The Indian Mother – Forgetful And Unforgiving

I was raised in the 80s by three selfless mothers (biological mother and two aunts) in a loving joint family that comprised of 14 members. When I was younger, I wondered how my mothers were able to give endlessly. How could every part of their day be about filling someone else’s need. They were my heroes and I knew they had unique talents that could take them beyond the mundanity of everyday life. I knew my badi ma liked to sing and was good at it, I had witnessed remnants of chachi’s artistic creations from days of her bachelorhood and I had heard numerous stories of mummy’s leadership skills and creativity. But here I saw three women, completely disconnected from their personal desires. Their needs and ambitions were invisible spirits and it seemed wrong to me. Fortunately, the bonds in my family were very tight and the air was infused with spiritualism, so my mothers never lost their smiles. But yet, I wished they could do more for themselves. I wondered if this phenomenon was universal.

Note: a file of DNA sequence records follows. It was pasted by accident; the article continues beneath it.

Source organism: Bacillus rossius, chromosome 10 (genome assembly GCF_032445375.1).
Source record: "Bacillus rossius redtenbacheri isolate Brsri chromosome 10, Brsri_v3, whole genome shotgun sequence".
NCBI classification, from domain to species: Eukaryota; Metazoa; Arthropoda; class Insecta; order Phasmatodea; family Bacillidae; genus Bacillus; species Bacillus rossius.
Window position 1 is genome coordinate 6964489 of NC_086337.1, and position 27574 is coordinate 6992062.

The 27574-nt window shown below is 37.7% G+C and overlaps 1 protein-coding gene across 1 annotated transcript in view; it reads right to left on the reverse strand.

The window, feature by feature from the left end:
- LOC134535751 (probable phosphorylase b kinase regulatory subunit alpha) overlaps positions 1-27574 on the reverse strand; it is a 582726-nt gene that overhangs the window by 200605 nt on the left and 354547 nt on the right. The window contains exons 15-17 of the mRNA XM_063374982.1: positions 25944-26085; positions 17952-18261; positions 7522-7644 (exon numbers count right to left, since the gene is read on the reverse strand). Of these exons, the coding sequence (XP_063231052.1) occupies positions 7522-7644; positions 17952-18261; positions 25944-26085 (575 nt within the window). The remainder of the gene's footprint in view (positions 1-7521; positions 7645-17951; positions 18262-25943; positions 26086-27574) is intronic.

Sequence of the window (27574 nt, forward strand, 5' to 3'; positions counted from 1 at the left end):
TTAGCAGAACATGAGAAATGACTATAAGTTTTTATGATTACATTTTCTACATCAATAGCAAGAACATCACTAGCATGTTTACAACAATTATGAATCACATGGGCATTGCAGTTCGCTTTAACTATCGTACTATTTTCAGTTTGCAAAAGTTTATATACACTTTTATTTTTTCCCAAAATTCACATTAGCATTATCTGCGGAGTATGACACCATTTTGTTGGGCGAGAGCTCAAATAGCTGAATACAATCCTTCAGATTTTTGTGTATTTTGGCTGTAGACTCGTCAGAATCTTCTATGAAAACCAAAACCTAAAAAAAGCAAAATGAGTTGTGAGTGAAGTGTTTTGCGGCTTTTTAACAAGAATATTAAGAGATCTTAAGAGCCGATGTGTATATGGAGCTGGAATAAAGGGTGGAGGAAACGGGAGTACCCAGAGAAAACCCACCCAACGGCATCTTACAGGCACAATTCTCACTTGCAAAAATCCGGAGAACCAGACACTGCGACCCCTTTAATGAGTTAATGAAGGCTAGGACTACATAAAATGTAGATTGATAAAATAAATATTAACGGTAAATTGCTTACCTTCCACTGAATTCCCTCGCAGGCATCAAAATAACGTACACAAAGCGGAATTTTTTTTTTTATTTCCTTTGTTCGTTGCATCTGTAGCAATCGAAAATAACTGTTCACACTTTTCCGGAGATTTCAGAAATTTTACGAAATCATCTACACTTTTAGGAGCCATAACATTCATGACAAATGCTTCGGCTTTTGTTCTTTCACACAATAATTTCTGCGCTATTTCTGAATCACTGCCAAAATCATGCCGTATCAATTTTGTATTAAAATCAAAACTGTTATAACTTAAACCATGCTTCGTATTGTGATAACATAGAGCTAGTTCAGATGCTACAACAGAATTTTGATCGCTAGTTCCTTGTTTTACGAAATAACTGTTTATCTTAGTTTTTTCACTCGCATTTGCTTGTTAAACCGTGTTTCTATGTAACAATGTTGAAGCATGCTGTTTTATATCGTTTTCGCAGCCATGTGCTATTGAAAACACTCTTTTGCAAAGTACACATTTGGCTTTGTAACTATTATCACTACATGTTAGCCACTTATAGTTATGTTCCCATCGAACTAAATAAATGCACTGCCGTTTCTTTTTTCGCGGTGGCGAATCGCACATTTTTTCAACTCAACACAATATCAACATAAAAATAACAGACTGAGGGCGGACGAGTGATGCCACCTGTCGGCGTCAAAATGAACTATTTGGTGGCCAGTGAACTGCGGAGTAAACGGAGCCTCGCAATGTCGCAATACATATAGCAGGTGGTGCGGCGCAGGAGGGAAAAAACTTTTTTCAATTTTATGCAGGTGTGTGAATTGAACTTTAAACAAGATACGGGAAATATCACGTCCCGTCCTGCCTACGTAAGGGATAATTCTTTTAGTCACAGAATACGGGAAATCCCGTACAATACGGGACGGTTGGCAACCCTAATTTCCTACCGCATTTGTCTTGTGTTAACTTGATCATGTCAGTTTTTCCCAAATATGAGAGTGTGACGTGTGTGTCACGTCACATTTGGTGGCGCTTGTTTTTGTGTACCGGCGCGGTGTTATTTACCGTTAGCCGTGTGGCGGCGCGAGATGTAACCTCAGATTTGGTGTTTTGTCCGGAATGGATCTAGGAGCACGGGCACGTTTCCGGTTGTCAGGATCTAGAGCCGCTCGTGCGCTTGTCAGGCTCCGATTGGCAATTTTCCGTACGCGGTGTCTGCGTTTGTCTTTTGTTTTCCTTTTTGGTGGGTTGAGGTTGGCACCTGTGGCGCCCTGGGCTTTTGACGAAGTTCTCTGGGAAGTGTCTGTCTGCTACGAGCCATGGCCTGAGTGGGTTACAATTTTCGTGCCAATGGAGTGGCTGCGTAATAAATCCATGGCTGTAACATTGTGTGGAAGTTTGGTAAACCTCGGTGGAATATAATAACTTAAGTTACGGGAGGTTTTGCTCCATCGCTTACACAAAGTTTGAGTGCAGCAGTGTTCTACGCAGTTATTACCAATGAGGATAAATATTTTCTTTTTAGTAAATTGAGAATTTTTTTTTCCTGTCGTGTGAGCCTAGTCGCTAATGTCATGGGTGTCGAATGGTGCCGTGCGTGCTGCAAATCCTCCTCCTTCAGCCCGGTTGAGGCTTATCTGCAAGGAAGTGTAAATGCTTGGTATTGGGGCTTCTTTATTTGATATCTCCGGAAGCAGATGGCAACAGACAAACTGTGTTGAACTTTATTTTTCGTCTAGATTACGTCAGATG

Everywhere I looked, housewives had forgotten themselves. They lived cookie cutter lives of service with dissolved identities. Whatever minute pleasure could be drawn from community events or dressing up for a festival was accepted as sufficient. But for the most part, they had surrendered every bit of themselves to the chase the slippery Indian Mother dream.  Harshly put, the mother was the martyr.